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Re-closure of Beijing market disrupts South African Nova sales

The first Valencias from Zimbabwe and Limpopo are on the water to a mix of retail and wholesale markets in the EU and the UK, where the start to the Valencia season is better than last year, with fruit moving faster as the Northern Hemisphere ran out of fruit very early.

Colour wasn’t quite good enough for the Middle East, which is usually expected of the early Turkey Valencia.

In the UK there has been up to a 30% rise in citrus sales, also elevated sales levels in Europe, but from the East the traction just hasn’t been there, says Craig Jensen of Safpro.

“We haven’t seen the pull on citrus from Asia that we’ve seen from Europe”
“There is a lot of uncertainty in Asia, where it is so heavily wholesale-orientated market and obviously things like Covid have shut down a lot of those wholesale markets which has caused a huge drop in sales volumes, specifically on imported products.”

Novas from Safpro

It’s a very volatile situation, he says: just when things look like they’re normalising, an increase in infections slows everything down.

In a market like Malaysia the traction is not there on citrus or apples, with stock building up.

“We haven’t seen the pull on citrus from Asia that we’ve seen from Europe. Asia just hasn’t seen the elevated sales levels of the UK and the EU. It’s a volatile market. To ship Valencia types to Asia now is shipping into an unknown situation, at a time when you have such strong demand from other markets in the Middle East and EU and the UK. It would be an unnecessary risk.”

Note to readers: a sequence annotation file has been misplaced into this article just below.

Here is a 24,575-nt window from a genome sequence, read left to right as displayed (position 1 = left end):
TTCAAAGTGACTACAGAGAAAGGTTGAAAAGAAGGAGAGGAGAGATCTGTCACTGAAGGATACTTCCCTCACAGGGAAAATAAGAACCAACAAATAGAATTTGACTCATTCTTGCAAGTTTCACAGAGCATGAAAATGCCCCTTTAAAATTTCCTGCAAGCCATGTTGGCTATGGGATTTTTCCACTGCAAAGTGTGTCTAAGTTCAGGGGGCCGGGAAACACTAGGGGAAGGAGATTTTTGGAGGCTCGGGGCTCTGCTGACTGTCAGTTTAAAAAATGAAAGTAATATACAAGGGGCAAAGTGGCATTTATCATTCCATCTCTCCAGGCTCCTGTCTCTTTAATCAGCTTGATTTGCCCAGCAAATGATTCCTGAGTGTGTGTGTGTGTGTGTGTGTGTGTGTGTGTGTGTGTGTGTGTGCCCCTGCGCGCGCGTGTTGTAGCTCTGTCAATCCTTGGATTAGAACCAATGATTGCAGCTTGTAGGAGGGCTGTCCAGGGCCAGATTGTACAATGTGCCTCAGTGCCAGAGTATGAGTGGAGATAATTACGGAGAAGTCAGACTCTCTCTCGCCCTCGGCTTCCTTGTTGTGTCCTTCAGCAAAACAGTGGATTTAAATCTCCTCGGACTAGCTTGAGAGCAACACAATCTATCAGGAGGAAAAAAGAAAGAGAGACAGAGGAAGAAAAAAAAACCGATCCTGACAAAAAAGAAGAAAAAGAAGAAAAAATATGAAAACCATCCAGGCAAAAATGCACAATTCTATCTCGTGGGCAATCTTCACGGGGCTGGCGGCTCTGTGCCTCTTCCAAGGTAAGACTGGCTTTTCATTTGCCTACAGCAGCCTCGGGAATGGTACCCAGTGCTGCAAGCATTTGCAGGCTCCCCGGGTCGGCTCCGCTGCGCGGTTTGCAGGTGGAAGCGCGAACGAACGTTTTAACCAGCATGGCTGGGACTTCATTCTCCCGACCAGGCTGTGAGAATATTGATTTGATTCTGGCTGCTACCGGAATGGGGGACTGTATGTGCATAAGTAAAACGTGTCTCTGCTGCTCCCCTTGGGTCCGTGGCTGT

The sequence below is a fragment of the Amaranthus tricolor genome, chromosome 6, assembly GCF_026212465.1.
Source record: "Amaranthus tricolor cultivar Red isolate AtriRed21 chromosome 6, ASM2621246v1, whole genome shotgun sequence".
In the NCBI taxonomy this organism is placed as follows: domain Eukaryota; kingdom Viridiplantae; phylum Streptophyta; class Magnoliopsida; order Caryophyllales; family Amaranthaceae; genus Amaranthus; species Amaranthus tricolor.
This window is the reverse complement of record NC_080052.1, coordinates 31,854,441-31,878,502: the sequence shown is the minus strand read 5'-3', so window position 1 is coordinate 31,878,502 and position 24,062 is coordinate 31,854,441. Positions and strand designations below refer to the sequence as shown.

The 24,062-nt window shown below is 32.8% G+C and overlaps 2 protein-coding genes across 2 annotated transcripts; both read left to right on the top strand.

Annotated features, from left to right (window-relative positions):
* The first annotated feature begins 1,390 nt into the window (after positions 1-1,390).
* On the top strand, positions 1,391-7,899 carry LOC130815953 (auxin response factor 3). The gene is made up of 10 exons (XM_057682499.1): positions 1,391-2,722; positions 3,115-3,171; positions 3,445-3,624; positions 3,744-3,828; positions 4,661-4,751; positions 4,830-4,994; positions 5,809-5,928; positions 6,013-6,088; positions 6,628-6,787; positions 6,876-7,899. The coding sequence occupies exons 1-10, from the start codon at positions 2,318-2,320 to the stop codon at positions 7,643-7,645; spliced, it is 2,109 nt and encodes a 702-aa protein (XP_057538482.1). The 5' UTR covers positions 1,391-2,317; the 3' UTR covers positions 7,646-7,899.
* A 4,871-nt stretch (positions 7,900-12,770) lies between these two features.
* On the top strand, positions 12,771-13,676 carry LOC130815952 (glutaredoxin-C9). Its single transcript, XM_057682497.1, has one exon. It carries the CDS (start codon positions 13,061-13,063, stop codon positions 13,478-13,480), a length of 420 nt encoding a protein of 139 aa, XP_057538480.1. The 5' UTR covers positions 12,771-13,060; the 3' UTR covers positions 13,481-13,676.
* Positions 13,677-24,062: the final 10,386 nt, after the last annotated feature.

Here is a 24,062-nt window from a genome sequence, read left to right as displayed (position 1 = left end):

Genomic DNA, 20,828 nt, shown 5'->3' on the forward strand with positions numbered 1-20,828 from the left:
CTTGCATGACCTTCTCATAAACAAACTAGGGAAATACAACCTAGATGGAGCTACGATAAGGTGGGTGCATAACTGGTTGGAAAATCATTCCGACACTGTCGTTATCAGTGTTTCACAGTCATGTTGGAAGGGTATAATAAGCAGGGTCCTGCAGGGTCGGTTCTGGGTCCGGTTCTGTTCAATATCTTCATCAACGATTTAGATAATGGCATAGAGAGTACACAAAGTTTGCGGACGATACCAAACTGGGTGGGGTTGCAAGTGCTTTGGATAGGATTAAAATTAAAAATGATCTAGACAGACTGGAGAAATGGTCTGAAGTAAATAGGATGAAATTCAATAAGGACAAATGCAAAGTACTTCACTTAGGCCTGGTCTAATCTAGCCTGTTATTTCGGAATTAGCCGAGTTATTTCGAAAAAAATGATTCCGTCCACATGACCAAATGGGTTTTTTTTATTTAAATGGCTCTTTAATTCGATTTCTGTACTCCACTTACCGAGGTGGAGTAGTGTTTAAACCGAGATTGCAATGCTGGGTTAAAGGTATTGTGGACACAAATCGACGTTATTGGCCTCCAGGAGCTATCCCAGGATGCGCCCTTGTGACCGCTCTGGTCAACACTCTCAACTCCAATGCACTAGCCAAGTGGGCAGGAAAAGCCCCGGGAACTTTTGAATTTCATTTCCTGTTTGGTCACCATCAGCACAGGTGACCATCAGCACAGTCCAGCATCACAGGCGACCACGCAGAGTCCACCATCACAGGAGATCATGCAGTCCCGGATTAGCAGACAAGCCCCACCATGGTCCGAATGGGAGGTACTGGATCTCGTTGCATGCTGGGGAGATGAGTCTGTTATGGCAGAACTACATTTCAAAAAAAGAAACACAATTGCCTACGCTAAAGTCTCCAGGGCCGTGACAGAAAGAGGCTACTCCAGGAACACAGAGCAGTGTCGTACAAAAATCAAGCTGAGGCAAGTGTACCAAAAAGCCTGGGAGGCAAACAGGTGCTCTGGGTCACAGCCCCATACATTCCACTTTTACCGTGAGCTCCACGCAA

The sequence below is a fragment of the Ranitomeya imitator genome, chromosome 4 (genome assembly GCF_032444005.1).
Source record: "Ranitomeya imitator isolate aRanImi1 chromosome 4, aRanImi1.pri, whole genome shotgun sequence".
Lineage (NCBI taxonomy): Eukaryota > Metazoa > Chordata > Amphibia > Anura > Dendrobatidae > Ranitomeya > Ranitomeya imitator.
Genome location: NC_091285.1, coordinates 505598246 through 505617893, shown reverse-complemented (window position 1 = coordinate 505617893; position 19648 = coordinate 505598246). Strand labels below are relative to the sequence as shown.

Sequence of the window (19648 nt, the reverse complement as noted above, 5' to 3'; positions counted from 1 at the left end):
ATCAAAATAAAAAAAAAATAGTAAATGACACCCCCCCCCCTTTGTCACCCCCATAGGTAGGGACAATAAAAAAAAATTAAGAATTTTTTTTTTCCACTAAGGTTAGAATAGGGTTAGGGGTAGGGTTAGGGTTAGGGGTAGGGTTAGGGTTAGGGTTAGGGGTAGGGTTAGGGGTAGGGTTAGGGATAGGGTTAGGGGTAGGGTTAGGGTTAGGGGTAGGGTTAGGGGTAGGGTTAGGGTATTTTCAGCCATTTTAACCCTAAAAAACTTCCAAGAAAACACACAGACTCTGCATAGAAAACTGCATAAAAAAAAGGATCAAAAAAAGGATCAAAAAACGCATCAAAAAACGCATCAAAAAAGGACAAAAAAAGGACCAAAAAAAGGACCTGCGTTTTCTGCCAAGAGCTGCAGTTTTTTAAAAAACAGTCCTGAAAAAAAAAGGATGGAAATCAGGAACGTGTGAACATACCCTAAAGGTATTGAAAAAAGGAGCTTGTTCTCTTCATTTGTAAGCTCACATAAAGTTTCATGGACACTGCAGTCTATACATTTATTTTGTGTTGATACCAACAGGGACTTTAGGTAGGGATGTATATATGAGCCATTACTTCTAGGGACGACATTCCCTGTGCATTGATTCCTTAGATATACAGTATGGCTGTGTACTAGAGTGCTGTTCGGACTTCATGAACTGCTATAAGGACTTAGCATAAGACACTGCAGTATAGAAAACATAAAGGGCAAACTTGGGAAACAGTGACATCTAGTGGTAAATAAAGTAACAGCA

“This year we have no idea of the depth of the market in China”
Valencias in China are sold more for processing but with the closure of juice bars Egypt had a difficult season in China. Covid disrupted the Chinese harvest, causing Egyptian Valencias to go head-to-head with Chinese oranges.

Sales movement is improving now but there is still a lot of stock of Egyptian Valencias in cold rooms.

“The navel market has picked up nicely in China but again, we don’t know the depth of the market this season, which makes it very difficult. You know what your sales are in a normal year, and your weekly volumes, but right now we have no idea of the depth of the market. It’s very volatile.”

Good early Nova arrivals
"The Novas, for example, were slowly starting to arrive and selling reasonably well, although not at the high level of previous years."

"Last week you had sales of between 170 and 190 RMB and then the Beijing wholesale market  closed again and the market dropped off to 150 RMB and there was a bit of panic setting in, because Beijing is a major market for the South African Nova.”

Northern China tends to consume more Novas and Valencias, with navel types going more to Southern China, where the market takes premium citrus varieties.

“So far this season we’ve had three containers arriving under cold treatment without any issues. What we have seen in the past season is successful arrivals of Novas in the early part of the season but when the shipping delays started last year it became very problematic. The fruit cannot survive if vessels are delayed for six to eight days. The fruit tends to develop an unpleasant chemical taste, we suspect the fruit dies under those conditions. It made the Novas almost completely unsellable last year.”

Port Elizabeth and Durban ports are currently working well, unlike Cape Town harbour.

For more information:

Craig Jensen
Tel: +27 41 581 0886/7

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